One of southern Minnesota’s greatest assets is its scenery. However, despite the prospect of seeing the majestic combination of water, bluffs, wildlife, and greenery, I was slightly skeptical when my roommate suggested hiking at Whitewater State Park. See, I wouldn’t necessarily consider myself the “athletic” type, so I figured spending the day treading through the bluffs might be more painful than it was enjoyable.
I was wrong. Not only are there different paths catered to all levels of athleticism, but there is so much more to do than just hike (and the beautiful views I expected didn’t hurt either).
Whitewater State Park is located in Altura, about 2.5 hours southeast of the Twin Cities. The area received its name from the Dakota Indians after they saw how clay deposits turned the river a milky white color in the spring. Decades later, a state park was established to protect that part of the land.
These days, the 2,700-acre park sees nearly 300,000 visitors annually. With six scenic overlooks and approximately 10 miles of hiking trails, you’re able to walk by the river along the bottom of the land before getting to bluff and valley overlooks. If you’re in the mood for a leisurely stroll, I’d suggest the trout run creek, meadow, or chimney rock trails. The first two offer excellent views of wooded areas, while the other is a bluff-top climb. For more of a challenge, try the coyote point or Dakota trails, which range from 2.7 to 4.2 miles and will take you to the top of the 250-foot bluffs on the west side of the park.
While on your hike, it’s likely you’ll glimpse many of the 50 species of mammals or 250 types of birds that live in the area. If you head over to the spring-fed streams or fishing pier, you’re certain to see rainbow, brown, or brook trout swimming along the creek. And if you’d rather be in the water than look at it, then be sure to check out the park’s sandy swimming beach.
When you’re ready to settle down for a meal, there are two picnic areas (main and south), both equipped with tables, fire rings, and grills. The main picnic area also features a sheltered area, electrical outlets and lights, and is available on a first-come, first-served basis or by reservation. If you’re at the south picnic area, there’s even a volleyball court set up (rental equipment is available).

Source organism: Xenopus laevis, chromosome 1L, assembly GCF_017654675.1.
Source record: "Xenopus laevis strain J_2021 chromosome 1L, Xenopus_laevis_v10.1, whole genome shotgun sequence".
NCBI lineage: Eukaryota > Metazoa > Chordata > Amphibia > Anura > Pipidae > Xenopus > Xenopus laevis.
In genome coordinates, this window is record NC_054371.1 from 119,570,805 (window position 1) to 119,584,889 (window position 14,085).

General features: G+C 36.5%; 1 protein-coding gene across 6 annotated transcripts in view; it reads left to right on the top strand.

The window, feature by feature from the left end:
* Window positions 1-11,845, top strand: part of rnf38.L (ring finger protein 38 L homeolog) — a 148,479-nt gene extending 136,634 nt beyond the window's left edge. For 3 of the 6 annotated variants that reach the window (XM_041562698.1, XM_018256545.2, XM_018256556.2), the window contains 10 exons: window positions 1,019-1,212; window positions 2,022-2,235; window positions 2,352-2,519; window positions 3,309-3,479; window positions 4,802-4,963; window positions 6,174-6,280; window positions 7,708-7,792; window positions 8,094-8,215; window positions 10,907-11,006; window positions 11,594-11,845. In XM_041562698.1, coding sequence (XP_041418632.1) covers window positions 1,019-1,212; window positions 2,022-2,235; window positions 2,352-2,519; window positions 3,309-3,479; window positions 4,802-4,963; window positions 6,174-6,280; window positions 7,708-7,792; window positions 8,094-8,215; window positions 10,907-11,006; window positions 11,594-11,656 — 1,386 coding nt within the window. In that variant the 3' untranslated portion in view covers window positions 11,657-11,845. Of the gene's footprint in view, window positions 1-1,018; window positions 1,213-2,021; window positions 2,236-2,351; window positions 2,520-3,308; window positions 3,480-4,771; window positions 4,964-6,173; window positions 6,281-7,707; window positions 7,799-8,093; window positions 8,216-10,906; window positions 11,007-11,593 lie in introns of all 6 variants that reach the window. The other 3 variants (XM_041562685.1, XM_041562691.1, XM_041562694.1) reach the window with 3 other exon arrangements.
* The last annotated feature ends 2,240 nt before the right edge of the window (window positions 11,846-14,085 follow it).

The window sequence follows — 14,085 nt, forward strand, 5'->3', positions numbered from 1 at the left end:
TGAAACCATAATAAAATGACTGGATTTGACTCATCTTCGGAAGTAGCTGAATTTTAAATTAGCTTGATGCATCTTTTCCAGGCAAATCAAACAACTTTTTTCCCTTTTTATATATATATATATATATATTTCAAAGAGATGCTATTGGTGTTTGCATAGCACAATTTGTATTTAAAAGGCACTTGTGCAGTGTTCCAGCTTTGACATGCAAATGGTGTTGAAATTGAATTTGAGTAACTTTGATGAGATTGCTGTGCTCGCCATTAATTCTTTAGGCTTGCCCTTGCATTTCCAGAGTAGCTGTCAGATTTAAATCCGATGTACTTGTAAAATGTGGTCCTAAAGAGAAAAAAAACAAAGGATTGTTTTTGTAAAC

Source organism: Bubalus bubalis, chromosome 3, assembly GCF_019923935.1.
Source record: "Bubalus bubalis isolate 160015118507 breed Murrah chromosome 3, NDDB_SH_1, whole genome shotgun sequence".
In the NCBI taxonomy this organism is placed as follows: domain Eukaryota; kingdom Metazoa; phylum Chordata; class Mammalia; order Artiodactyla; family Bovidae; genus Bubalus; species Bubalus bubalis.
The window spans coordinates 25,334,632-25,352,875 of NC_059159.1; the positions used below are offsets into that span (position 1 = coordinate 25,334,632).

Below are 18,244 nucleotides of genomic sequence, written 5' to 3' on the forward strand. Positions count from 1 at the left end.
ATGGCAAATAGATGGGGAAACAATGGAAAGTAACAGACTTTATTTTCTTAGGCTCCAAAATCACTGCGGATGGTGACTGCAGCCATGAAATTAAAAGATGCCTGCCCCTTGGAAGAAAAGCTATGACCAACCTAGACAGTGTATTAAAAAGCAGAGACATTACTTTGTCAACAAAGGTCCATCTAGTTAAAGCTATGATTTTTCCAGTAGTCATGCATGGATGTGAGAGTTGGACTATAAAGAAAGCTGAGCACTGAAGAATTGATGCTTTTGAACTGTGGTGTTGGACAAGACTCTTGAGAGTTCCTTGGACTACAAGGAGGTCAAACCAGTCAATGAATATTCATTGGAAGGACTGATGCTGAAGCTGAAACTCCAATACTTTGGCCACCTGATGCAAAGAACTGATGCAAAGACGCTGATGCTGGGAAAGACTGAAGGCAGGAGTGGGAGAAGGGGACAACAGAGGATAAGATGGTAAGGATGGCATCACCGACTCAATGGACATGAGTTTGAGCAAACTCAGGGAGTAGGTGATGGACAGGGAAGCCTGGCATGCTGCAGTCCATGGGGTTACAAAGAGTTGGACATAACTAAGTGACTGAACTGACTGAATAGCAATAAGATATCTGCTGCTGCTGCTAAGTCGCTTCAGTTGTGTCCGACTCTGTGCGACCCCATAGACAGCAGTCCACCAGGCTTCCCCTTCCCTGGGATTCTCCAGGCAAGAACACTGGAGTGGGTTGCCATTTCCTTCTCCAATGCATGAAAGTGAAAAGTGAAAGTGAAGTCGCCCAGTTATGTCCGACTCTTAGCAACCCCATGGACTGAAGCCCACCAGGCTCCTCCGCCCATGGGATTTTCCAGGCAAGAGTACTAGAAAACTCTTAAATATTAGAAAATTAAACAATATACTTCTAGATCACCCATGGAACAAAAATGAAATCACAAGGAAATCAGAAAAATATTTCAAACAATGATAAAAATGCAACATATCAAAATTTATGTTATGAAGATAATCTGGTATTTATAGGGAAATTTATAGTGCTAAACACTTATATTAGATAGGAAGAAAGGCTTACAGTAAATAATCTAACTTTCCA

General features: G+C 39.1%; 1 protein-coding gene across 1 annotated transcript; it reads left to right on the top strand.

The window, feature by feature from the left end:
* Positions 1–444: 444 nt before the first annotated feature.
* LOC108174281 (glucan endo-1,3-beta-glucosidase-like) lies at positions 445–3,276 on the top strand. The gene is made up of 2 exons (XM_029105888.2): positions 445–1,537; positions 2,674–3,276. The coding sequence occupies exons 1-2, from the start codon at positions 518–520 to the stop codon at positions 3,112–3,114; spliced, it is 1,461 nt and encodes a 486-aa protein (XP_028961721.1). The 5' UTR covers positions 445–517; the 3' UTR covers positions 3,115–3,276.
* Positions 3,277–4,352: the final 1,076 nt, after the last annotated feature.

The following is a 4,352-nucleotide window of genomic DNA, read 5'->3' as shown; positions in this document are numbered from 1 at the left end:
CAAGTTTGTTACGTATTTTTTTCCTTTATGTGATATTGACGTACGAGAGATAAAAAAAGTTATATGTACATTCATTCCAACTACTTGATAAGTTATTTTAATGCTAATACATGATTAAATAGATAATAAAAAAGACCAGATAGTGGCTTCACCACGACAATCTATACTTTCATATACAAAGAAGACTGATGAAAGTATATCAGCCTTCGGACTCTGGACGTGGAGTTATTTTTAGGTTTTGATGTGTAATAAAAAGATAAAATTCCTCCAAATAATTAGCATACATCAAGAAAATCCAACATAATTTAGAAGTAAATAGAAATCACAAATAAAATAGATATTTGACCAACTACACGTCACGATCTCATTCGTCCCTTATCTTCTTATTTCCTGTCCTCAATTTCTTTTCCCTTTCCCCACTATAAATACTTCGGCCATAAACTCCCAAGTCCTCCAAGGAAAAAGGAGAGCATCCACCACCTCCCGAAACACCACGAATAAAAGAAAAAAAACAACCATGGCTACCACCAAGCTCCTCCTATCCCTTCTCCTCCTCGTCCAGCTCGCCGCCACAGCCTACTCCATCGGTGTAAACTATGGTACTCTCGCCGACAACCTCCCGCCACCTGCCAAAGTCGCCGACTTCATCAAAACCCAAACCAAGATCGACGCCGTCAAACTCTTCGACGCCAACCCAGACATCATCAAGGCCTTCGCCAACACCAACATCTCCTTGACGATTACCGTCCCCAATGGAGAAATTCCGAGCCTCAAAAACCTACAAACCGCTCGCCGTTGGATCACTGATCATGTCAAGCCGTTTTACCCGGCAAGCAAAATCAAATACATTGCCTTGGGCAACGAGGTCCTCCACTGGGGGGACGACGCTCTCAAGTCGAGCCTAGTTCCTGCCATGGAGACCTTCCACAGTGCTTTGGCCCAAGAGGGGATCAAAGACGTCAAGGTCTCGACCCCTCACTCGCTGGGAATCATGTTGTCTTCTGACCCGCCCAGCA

In addition to exploring the land, you can also learn about it. Every weekday, Memorial Day through Labor Day, a naturalist guides hands-on nature activities. At the Whitewater Valley Visitor Center, you will find a trail center, auditorium, and interpretive exhibits, including one on land use in the valley, and a watershed exhibit.
If you’re looking to spend more than a day at the park, there are a number of camping options available, ranging from open and grassy to wooded and secluded. If pitching a tent is roughing it too much, there is an eight-cabin group center, which can accommodate up to 132 people and comes equipped with showers, a kitchen, dining hall, and is available year-round. For smaller groups, there are camper cabins that sleep five and are available April through November.
While you’re in the area, I would suggest making a stop in St. Charles, which is known as the “gateway to Whitewater Valley” and located just about seven miles away from the park. You can grab a bite to eat at a local café, browse through antique and specialty shops, hit the range at St. Charles Golf Club, cool off at the Aquatic Center, or hang out in any of the five city parks.
Whether you have a day or a week to spend, there are plenty of fun ways to enjoy the area, and you’ll see why I believe it’s one of the best ways to experience the impressive beauty that southeastern Minnesota has to offer.